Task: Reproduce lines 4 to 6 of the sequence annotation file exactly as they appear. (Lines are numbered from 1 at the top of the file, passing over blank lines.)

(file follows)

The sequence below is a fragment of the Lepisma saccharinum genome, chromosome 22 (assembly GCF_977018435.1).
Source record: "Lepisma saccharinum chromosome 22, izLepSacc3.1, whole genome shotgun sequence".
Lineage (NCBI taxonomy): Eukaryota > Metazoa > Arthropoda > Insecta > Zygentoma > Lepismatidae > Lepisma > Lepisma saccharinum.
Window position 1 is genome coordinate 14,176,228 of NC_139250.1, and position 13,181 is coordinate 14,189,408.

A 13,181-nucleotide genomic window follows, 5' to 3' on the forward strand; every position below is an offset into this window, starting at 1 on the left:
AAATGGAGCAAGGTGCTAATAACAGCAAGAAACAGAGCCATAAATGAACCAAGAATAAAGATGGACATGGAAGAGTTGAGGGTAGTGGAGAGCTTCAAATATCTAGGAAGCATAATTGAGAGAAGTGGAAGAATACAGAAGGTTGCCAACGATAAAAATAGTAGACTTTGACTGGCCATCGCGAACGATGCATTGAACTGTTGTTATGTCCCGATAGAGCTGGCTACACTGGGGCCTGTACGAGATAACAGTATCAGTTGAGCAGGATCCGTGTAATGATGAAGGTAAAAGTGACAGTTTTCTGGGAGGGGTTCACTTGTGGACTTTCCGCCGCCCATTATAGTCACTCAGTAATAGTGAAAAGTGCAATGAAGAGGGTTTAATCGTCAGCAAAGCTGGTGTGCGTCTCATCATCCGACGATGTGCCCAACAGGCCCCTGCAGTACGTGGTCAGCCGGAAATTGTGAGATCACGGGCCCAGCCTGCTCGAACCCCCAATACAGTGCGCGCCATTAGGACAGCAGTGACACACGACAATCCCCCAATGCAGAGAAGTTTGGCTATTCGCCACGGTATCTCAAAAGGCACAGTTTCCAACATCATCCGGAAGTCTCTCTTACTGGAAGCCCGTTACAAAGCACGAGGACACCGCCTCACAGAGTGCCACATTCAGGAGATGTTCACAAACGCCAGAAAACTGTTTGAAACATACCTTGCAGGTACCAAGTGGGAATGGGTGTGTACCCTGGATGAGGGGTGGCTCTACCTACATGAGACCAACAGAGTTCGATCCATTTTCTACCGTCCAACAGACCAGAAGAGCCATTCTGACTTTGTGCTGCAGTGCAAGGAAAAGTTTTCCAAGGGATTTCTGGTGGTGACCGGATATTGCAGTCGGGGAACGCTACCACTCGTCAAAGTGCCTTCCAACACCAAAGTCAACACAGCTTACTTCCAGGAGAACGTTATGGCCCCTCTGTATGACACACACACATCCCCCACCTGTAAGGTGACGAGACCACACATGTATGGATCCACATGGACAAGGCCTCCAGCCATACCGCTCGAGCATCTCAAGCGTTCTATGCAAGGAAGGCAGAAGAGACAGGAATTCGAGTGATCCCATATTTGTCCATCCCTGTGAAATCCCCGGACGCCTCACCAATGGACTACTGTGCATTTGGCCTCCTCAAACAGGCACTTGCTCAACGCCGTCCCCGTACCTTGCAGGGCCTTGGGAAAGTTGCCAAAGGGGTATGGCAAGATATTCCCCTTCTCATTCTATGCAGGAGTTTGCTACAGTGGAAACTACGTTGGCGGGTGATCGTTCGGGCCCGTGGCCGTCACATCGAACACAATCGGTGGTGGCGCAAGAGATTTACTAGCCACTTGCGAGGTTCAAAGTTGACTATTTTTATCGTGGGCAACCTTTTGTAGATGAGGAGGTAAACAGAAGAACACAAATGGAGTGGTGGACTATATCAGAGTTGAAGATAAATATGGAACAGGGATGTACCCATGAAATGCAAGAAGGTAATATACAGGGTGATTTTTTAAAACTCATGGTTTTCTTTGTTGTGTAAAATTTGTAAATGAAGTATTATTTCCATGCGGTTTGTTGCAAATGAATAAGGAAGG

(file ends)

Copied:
Window position 1 is genome coordinate 14,176,228 of NC_139250.1, and position 13,181 is coordinate 14,189,408.

A 13,181-nucleotide genomic window follows, 5' to 3' on the forward strand; every position below is an offset into this window, starting at 1 on the left:
AAATGGAGCAAGGTGCTAATAACAGCAAGAAACAGAGCCATAAATGAACCAAGAATAAAGATGGACATGGAAGAGTTGAGGGTAGTGGAGAGCTTCAAATATCTAGGAAGCATAATTGAGAGAAGTGGAAGAATACAGAAGGTTGCCAACGATAAAAATAGTAGACTTTGACTGGCCATCGCGAACGATGCATTGAACTGTTGTTATGTCCCGATAGAGCTGGCTACACTGGGGCCTGTACGAGATAACAGTATCAGTTGAGCAGGATCCGTGTAATGATGAAGGTAAAAGTGACAGTTTTCTGGGAGGGGTTCACTTGTGGACTTTCCGCCGCCCATTATAGTCACTCAGTAATAGTGAAAAGTGCAATGAAGAGGGTTTAATCGTCAGCAAAGCTGGTGTGCGTCTCATCATCCGACGATGTGCCCAACAGGCCCCTGCAGTACGTGGTCAGCCGGAAATTGTGAGATCACGGGCCCAGCCTGCTCGAACCCCCAATACAGTGCGCGCCATTAGGACAGCAGTGACACACGACAATCCCCCAATGCAGAGAAGTTTGGCTATTCGCCACGGTATCTCAAAAGGCACAGTTTCCAACATCATCCGGAAGTCTCTCTTACTGGAAGCCCGTTACAAAGCACGAGGACACCGCCTCACAGAGTGCCACATTCAGGAGATGTTCACAAACGCCAGAAAACTGTTTGAAACATACCTTGCAGGTACCAAGTGGGAATGGGTGTGTACCCTGGATGAGGGGTGGCTCTACCTACATGAGACCAACAGAGTTCGATCCATTTTCTACCGTCCAACAGACCAGAAGAGCCATTCTGACTTTGTGCTGCAGTGCAAGGAAAAGTTTTCCAAGGGATTTCTGGTGGTGACCGGATATTGCAGTCGGGGAACGCTACCACTCGTCAAAGTGCCTTCCAACACCAAAGTCAACACAGCTTACTTCCAGGAGAACGTTATGGCCCCTCTGTATGACACACACACATCCCCCACCTGTAAGGTGACGAGACCACACATGTATGGATCCACATGGACAAGGCCTCCAGCCATACCGCTCGAGCATCTCAAGCGTTCTATGCAAGGAAGGCAGAAGAGACAGGAATTCGAGTGATCCCATATTTGTCCATCCCTGTGAAATCCCCGGACGCCTCACCAATGGACTACTGTGCATTTGGCCTCCTCAAACAGGCACTTGCTCAACGCCGTCCCCGTACCTTGCAGGGCCTTGGGAAAGTTGCCAAAGGGGTATGGCAAGATATTCCCCTTCTCATTCTATGCAGGAGTTTGCTACAGTGGAAACTACGTTGGCGGGTGATCGTTCGGGCCCGTGGCCGTCACATCGAACACAATCGGTGGTGGCGCAAGAGATTTACTAGCCACTTGCGAGGTTCAAAGTTGACTATTTTTATCGTGGGCAACCTTTTGTAGATGAGGAGGTAAACAGAAGAACACAAATGGAGTGGTGGACTATATCAGAGTTGAAGATAAATATGGAACAGGGATGTACCCATGAAATGCAAGAAGGTAATATACAGGGTGATTTTTTAAAACTCATGGTTTTCTTTGTTGTGTAAAATTTGTAAATGAAGTATTATTTCCATGCGGTTTGTTGCAAATGAATAAGGAAGG